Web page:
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Managing Culture and Change (4HRM7B8) Why is it not possible to produce a blueprint for managing organisational culture?

Support your argument with critical analysis of published change models

“It is not necessary to change. Survival is not mandatory”


(W. Edwards Deming)

The above quotation hold a very realistic value to the organisations of this globalised
world, it simply means that if company’s wants to survive in this world they would
definitely have to adopt to change otherwise they would not be able to survive.
Supporting this assertion is Garratt (1997) who points that

Learning > Change = Survival

The above equation emphasize that for an organisation to survive they not only have
to change but also have to learn how to bring about and deal with change, this is what
the organisations have to do to be at bear minimum stage where they are alive and
working, otherwise they face are grave danger to their existence. Learning how to
change is very important, the way in which the change shall be brought about is
essential ingredient to the change process itself. Researchers and practitioners have
provided organisations with vast variety of theories and models that would help
organisation achieve change.

Burnes (1996) criticizes the models for being prescriptive, and if organisation acts in
any other manner of what the theory lays down this actually militate against the
interests of the organisation whereas according to Todnem (2005) the models are
contradictory, mostly lacking empirical evidence and supported by unchallenged
hypotheses (Guimaraes and Armstrong, 1998). Concerning the nature of
comtemporary organisational change which is with little dispute the primary task for
today’s leadership this also prompts the major obstacle for organisations in selecting a
model from the excess that is available and most importantly what is appropriate
(Sidorko, 2008), attributing the failure of major change programmes to lack of
framework of how to implement and manage change. The reason of this failure can be
that every organization has its own culture, character, nature, and identity and has its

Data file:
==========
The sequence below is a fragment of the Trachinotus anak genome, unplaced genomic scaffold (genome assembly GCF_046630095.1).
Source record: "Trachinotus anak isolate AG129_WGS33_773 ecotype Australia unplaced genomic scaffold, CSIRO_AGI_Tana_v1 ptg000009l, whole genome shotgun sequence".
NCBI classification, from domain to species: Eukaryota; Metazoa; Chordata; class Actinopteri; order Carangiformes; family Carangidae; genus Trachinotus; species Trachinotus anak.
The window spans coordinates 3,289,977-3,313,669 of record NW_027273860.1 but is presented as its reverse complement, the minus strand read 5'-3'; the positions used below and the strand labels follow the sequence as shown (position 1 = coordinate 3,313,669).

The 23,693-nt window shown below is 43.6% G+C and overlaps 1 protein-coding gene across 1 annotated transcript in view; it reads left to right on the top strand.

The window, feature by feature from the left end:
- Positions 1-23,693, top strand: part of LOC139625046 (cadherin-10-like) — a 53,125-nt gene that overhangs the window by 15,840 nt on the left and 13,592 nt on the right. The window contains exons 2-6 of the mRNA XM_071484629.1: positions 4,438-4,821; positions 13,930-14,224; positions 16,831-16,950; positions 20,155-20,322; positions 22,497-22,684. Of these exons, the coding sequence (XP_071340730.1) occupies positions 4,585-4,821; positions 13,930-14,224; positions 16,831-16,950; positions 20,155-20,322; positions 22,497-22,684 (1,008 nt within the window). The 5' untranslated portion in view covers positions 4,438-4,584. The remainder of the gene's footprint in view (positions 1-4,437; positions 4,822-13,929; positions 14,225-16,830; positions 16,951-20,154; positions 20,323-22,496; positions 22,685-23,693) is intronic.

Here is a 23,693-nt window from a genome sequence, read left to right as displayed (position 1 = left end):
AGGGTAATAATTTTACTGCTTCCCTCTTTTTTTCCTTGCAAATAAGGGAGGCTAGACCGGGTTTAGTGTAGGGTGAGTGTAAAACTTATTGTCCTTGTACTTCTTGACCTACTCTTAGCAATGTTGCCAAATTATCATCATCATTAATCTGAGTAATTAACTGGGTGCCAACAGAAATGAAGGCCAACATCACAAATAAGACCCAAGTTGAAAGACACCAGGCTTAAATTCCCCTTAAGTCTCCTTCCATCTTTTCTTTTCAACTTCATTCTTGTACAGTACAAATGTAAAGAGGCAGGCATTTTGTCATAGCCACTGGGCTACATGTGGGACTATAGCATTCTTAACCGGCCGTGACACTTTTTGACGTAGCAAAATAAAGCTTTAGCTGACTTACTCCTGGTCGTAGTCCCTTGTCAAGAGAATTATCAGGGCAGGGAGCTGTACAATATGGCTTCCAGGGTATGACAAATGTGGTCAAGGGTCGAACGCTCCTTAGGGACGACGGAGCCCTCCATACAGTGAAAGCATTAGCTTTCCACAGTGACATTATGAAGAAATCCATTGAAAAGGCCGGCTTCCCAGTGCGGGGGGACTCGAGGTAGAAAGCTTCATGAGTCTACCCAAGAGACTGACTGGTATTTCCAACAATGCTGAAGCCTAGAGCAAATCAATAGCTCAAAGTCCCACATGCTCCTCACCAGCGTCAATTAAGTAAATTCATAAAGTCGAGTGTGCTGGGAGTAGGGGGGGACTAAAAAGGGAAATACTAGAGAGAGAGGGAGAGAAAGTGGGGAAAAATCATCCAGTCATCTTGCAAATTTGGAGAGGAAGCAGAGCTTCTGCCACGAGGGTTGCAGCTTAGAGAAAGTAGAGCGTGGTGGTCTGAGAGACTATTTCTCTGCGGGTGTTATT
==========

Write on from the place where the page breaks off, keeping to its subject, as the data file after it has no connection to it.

own history of success that reinforces and strengthens the organization's way of doing
things (Burnes, 2004).

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Managing Culture and Change (4HRM7B8) Why is it not possible to produce a blueprint for managing organisational culture?
Support your argument with critical analysis of published change models

Organizations are communities of people with a mission; they are not machines
(Schneider, 2000). It can be said that like one medicine is not appropriate for all
humans facing sickness, likewise one model might not be appropriate for all
organisation, a change in disease requires change in approach, assessing the damage
these change program do to the organisation Beer et al (1990) point that One-size-fits-
all change programs take energy away from the efforts to solve key business
problems, thus explaining why so many managers don’t support programs.

Handy (1985) finds that change is often unpredictable, tends to be reactive,


discontinuous and often triggered by situation of crisis (Dyer in Brown, 1998)
whereas Gagliardi (Brown, 1998) points to start of change with leader employing a
vision thus what might trigger change for one organisation might not do so for the
other, thus change in the real world organisation might not trigger the way the model
triggers change and these models might be applicable to one organisation but at the
same time they cannot be applied to the other, the reason is pointed out by Beer et al
(1990) who points that these models are guided by theory of change that is
fundamentally unsound. For instance the dyer Model of cultural evolution predicts
conflict between proponents of old and new leadership but when applied to Nissan
(Japan) Brown (1998) found that conflict seems very “plausible” but Japanese
organisation being what they are there is little direct evidence for it.

The concept of change has evolved overtime; previously it was thought that
organisation constantly changing could not be effective in improving performance
(Rieley and Clarkson, 2001) but now its argued that organisations need to constantly
undergo change in order to improve (Burnes, 2004) and an approach that might suit an
organisation at one stage is not necessarily appropriate forever (Handy, 1985).